It was almost a decade ago that Microsoft’s Skype entered our lives and forever changed the way we communicate. Skype brought people closer, knocking down the barriers of distance and geographical limits, giving us a means to share life’s precious moments with friends and relatives, create new bonds, and strengthen old ones. Since then we’ve been discovering new ways to use Skype to enhance our communication. Currently more than 300 million people use Skype for messaging, calling, sharing, and collaborating across multiple platforms including, desktop, mobile devices, and TV. We are doing much more than just chatting with our loved ones over a live video connection.
Eventually, Skype made its way into business communications and many enterprises chose the free video platform over its paid enterprise equivalents, often overlooking privacy and security concerns. While Skype worked great for connecting people instantly, it did lack some rather important business-centric features. Enter Lync, Microsoft’s collaboration tool specifically designed for corporate environments. According to InfoTrack for Unified Communications report, Lync witnessed 79% of deployments and plans for deployments among U.S. enterprises in 2014. Where Skype failed to meet expectations for security and privacy, Lync fit the bill, albeit with less ease of use and familiarity among users.
Lync meets Skype – for Better or for Worse?
Microsoft hit headlines late last year when it announced its plans to rebrand Lync as Skype for Business. They planned to combine the best features of Lync and Skype, into a user-friendly interface. Since the new interface leans more towards Skype, users will already be familiar with how the program works and will be able to navigate features easily. In addition, users will gain Lync’s compliance, security, and control. Microsoft is tying a knot between the user’s love of Skype’s brand and the enterprise capabilities of Lync to present the best of both the worlds.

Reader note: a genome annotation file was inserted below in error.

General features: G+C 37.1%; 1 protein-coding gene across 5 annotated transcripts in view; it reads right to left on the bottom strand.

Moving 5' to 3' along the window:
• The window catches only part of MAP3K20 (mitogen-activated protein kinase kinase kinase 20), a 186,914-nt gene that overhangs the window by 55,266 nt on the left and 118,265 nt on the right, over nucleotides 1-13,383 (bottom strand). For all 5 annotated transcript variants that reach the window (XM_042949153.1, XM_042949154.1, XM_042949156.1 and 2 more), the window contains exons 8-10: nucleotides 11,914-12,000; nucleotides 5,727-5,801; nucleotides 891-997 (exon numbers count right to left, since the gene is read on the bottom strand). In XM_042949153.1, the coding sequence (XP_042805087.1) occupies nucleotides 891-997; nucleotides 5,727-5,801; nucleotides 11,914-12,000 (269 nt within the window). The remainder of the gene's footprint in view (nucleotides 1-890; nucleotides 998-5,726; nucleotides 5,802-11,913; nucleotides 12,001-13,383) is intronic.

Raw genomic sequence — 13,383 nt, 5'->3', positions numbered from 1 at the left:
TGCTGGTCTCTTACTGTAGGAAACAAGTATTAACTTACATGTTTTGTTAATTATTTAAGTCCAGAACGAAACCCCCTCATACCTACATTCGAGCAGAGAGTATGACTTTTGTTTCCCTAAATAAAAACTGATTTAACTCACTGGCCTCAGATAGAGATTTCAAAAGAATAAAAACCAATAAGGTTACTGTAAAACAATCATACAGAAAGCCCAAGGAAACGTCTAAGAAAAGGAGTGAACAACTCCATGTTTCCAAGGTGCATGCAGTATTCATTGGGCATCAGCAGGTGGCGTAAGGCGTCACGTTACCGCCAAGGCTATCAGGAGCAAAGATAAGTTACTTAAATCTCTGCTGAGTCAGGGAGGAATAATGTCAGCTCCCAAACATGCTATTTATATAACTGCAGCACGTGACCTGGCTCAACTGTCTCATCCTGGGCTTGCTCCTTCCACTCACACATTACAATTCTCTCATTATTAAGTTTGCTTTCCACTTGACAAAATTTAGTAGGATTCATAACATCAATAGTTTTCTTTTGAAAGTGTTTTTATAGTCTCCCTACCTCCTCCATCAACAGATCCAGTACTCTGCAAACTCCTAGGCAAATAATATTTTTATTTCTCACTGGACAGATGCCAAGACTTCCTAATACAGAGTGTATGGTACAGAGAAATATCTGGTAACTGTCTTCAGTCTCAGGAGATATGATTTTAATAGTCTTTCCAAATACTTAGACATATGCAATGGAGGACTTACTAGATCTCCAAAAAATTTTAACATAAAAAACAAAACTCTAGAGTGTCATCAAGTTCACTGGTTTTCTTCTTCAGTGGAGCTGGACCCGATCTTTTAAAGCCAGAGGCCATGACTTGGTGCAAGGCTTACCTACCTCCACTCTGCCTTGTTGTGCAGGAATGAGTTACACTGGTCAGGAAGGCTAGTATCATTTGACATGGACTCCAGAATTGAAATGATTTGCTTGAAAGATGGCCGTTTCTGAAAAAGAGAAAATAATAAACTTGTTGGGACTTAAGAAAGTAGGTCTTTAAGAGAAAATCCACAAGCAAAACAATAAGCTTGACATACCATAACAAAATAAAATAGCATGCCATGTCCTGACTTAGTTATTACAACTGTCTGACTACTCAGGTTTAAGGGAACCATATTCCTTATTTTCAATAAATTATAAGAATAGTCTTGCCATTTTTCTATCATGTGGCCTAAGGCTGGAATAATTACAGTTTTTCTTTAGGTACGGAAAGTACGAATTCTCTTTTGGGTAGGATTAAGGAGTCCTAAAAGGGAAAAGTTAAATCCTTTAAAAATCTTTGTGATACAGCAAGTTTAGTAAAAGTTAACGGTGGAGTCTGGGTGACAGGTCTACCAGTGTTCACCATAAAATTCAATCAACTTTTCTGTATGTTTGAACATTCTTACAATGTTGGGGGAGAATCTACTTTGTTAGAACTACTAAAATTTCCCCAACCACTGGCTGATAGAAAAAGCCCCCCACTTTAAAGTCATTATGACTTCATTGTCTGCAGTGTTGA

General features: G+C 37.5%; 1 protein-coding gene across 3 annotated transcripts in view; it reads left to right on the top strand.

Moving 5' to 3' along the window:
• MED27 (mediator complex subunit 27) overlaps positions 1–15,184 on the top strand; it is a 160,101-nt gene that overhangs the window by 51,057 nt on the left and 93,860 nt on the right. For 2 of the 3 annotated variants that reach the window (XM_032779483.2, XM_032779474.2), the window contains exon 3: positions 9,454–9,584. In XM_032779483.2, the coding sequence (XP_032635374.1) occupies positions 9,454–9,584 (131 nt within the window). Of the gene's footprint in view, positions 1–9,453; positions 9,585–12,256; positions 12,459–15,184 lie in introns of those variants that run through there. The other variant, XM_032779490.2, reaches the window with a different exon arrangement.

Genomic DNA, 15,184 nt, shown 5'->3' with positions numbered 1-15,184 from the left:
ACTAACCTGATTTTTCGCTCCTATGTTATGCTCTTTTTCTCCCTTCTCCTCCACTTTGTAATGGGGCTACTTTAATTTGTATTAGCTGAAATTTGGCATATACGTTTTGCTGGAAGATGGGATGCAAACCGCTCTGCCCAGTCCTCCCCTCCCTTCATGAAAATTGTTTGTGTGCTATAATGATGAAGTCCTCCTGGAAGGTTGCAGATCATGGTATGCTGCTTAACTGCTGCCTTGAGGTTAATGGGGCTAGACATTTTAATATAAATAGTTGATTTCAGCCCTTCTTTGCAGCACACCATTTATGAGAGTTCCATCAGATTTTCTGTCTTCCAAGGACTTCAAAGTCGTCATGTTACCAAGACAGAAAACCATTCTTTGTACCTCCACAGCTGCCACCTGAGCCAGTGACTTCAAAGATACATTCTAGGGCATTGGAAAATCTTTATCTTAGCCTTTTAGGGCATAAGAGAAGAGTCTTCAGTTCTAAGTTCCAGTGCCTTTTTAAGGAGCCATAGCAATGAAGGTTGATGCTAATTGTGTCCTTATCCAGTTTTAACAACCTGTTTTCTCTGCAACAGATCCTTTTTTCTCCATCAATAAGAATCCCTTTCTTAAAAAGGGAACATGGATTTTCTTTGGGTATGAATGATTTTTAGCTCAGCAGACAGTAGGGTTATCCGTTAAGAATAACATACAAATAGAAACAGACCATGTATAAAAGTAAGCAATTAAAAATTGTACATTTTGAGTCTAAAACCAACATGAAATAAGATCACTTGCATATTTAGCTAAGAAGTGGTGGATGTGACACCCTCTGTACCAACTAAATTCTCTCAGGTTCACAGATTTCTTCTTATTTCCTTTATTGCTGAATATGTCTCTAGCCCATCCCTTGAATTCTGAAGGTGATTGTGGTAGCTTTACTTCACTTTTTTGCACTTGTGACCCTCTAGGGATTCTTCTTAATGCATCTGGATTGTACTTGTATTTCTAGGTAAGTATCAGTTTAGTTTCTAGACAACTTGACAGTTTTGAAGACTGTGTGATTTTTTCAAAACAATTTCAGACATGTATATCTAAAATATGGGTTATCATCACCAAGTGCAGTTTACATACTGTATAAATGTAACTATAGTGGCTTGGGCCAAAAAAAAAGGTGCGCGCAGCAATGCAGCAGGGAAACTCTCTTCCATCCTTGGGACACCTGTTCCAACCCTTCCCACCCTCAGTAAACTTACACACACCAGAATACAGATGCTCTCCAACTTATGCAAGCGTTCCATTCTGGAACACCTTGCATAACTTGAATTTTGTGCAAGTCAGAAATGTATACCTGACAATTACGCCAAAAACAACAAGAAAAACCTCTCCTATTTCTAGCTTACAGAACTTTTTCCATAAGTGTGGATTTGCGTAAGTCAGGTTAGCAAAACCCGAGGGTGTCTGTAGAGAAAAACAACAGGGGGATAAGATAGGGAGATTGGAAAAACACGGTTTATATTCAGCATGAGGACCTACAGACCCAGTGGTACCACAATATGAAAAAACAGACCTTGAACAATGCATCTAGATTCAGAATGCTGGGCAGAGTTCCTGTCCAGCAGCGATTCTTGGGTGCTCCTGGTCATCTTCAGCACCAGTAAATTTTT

As Microsoft plans to roll out Skype for Business in the first half of this year, speculations abound as to whether this new platform will be a hit or a miss. Opinions are divided, with one half considering this merge the ultimate in bringing the ease of consumer products for enterprise use. The other half condemns it for mingling the value propositions: pricing, quality features, and privacy of both consumer and business service. But as long as Microsoft doesn’t pull Skype from the market, and it continues to coexist with Skype for Business, there is no a reason to complain.
Enterprise Benefits of using Skype for Business
Skype for Business will give organizations the power to reach hundreds of millions of Skype users across the world. Business meetings will be even easier, and organizations familiar with the Skype interface can upgrade themselves to a better, more secure, and compliant enterprise service without having to compromise on ease of use, and time spent on training and support.
With the ability to connect seamlessly with any device, from anywhere, users will be able to transfer meetings from meeting rooms to the device of their choice, be it OS X, Windows, or Android. Skype for Business will also offer better integration with Office, so users will be able to take advantage of features that will allow them to turn an email into a meeting, and push it all into a group call.
Skype gave businesses the first taste of low-cost video conferencing and paved the way for affordable enterprise services to enter the market. Whether Skype for Business proves to be a valuable asset for businesses and meets our expectations for ease of use and security is yet to be seen.
Will Skype for Business be the answer to your video-conferencing needs? We would love to hear about your experience with it when it arrives. Do you think it will be a hit, or miss?